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When Do Babies Roll Over

Leena Palande Nov 24, 2018
When do babies roll over on side? When do they do the same from stomach to back, and back to front? Find answers to all such questions here.
New parents are so excited, and so much in a hurry, that they start wondering when their bundle of joy would roll over, and when he will have control over his neck. Each infant needs support under the head and neck, for at least the first two months.
A 6 to 8-week, healthy, and strong baby is able to raise his head slightly while lying on his back. While carrying him on your shoulder, you may notice that he can hold up his head shakily, at least for a few minutes. This is the time when the development will gradually speed up, and your kid will try to roll over on his side.

When do Babies Start to Roll Over

Rolling over is one of the important developmental milestones in a baby's life. If you are impatient to know more, here is all about when babies roll over:

On The Side

The average age for this is 3 months. When the baby is about 3 months old, he will use his arms for support, and lift the head high, when placed on his stomach. This mini-push-up exercise strengthens the muscles that are used to roll over.
When placed on his back, he will amaze you and himself by instinctively rolling over on his side to look at you. Once this becomes regular practice, he will try to flip from back to front, or front to back.

From Stomach To Back

The answer, in this case too, is 3 months. However, it should be borne in mind, that the time taken by every baby, to learn the skill of rolling over, may be different.
It is easier for infants to flip from front to back, and hence this task seems perfectly normal and easy for them.
However, rolling the other way round will be a bit tough, and your child may succumb to tantrums and wailing in frustration. Your child will naturally develop his leg, neck, back, and arm muscles while learning to roll over.

Rolling Over Both Ways

This question won't haunt you for long, as the baby will soon demonstrate his skills. At 5 months, he will be strong enough to lift his head high easily, perform push-up exercises on his arms, and raise his back to lift his chest off the ground.
It's a pleasure to watch him swaying on his stomach, kicking his legs, with his arms flailing. All these exercises help strengthen the muscles required for this purpose. By the time he's about 6 months old, he will be able to roll over both ways (stomach to back, and back to stomach).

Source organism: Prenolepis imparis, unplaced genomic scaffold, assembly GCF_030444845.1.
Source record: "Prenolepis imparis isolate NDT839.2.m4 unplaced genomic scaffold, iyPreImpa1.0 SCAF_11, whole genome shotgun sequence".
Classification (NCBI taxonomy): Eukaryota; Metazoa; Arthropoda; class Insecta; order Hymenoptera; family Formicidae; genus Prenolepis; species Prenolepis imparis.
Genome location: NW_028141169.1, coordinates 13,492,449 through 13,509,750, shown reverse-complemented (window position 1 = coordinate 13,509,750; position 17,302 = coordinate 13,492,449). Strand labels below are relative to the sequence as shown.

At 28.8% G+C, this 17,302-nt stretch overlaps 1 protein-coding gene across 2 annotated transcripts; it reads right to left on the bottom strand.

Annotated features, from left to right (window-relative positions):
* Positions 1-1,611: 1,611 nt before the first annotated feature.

Motivation and Encouragement

You can encourage your baby to develop new skills through play.
  • You may lie down next to him on one side, and encourage him to roll over to get closer to you.
  • If you notice that the baby is trying to do so, you may wiggle a toy, or clap next to the side he is about to roll on.
  • Applauding and smiling will also motivate him to learn new skills.
  • Applauding and smiling will also motivate him to learn new skills.
Some babies develop skills slowly; there is nothing to worry about this.


Rolling over is really fun, but you need to take certain safety precautions for your child.
  • Never leave your baby alone and unattended on a bed, table, or any other elevated surface.
  • While trying to roll over, the baby may fall down. So, make sure he is constantly on a padded surface while doing so, to avoid bumps.
  • You should always keep your hand on him during diaper changes, as a measure of caution.
Your kid's first rolling-over experience should be enjoyable for him as well as you. Hence, it should not result in a serious injury.
It is a fact that most babies roll over within six months. However, it is also possible that your kid skips it altogether, and moves on to sitting and lunging. Every baby is unique; let him develop at his own pace. You can always consult the pediatrician if you think your child is lagging behind. He is the best person to evaluate an infant's development.
Disclaimer: This is for informative purposes only, and does not in any way attempt to replace the advice offered by an expert on the subject.